Restaurante Loma Linda is a historical restaurant in Mexico City's Chapultepec area. After overdosing on seafood for a week, I was excited to go to this reputable Argentinian steak place. We had made reservations at the semi-covered terrace, but we were 15 minutes late, so the table was given away. They seem to be quite strict with timing tables in Mexico, as several times on this trip we lost our spot when we were a bit late. After some discussion we managed to get another table in the beautiful and green pergola area. The terrace seating is very popular not only because of the warm weather, but because you are still allowed to smoke in these in Mexico. We started with a dish I had heard about before going to Mexico, called chori-queso, which consists of lots of melted cheese with bits of chorizo in it. You simply put it in a soft taco, and enjoy greasy deliciousness. We then shared two different cuts of steak. Both were served on a hot plate, so we quickly threw all of it unto our plates to make sure the rare beef didn’t overcook on the table. Next to it were fried onions with green chillies that should not be mistaken for Spanish padrón peppers. I was luckily warned that they were very spicy, so I stayed away. As sides we had crispy fries with truffle oil and a simple salad with lots of crunch and freshness to the vegetables. As with most of our lunches in Mexico, the food was accompanied by lots of classic margaritas on the rocks, and the ones at Loma Linda were served to an archetypal perfection. This restaurant also prides themselves on their homemade desserts. We were all very full, so we only shared one piece of cheesecake between the four of us. It was very good, but I generally prefer lighter desserts after a meal like this. I was so happy with all of the food that I forgot to photograph it until I was full, thus you only see the reject pieces of meat that cooked a bit too much on the sizzle platter. I loved Loma Linda, both for the consistency of the quality of the dishes and for the peaceful setting. Lots more posts from my trip to Mexico to follow. 

11 May 2014


Burlington, USA

When I asked for recommendations of restaurants in Burlington, Vermont, Farmhouse was the one that came up the most. It is located just off the main street, in a site that used to house McDonald’s. This branch of the infamous burger chain is one of the few that has closed down due to little turnaround. The people of Burlington are very health-conscious (despite it being the birth town of Ben & Jerry’s ice cream), so the Farmhouse took over, selling locally sourced food and beer. We went there on a weeknight, and the place was packed. After a quick drink at the downstairs bar, we got a perfect table outside. To start with I had a tiny portion of VT Cheddar Ale soup with garlic croutons. This was super good, and I’d gladly have it as a main dish. We also shared a starter of Marrow Toast, from which you couldn’t taste any bone marrow, so I don’t recommend that particular dish. The staff kindly divided our mains into two plates so that we could share easily. We had the burger of local grass fed beef, and gnocchi with rabbit meat. I always hesitate to order rabbit because I had them as pets when I was little and they’re cute, but they were also pretty darn delicious. The house-made gnocchi was in the shape of wide, flat bands, which made it feel closer to pasta, something I really enjoyed. The burger meat was cooked to a very juice level, and we got a sense that all of the ingredients were fresh. The fries were crispy, which is a must, and the portion sizes suitable. All in all it was a really good meal, with friendly service and a lively but relaxed ambiance. I understand why it is so popular. The Farmhouse Group also have a nearby Mexican cantina called El Cortijo, which I really wish I had tried while I was there. It’s a good reason to go back to the cosy town of Burlington though.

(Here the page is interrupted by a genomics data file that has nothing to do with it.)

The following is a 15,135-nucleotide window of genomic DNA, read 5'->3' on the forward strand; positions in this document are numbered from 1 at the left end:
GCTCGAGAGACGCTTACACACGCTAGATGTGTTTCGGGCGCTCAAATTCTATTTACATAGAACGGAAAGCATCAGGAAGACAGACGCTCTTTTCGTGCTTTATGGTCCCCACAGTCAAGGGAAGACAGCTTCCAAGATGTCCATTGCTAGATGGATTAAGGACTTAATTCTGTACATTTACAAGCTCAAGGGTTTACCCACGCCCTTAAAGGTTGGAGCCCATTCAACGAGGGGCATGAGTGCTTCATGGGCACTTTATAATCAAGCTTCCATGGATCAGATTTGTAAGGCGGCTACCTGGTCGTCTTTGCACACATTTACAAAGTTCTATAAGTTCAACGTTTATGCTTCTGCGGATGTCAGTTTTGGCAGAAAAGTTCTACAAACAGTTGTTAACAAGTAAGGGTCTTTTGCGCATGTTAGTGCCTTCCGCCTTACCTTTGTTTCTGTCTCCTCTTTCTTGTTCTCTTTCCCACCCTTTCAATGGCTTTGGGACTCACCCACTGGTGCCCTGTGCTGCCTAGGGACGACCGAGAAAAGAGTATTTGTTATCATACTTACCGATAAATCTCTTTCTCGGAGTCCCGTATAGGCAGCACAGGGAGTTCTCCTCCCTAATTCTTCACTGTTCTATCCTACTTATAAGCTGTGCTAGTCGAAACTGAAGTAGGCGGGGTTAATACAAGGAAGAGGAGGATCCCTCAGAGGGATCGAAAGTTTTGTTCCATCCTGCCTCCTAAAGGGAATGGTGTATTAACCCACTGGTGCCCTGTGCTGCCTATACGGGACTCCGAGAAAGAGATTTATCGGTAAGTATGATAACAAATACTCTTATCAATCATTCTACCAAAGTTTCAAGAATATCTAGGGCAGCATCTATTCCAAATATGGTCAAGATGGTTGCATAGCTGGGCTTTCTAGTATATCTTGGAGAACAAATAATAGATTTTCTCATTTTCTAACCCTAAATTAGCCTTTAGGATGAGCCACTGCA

Farmhouse Tap and Grill on Urbanspoon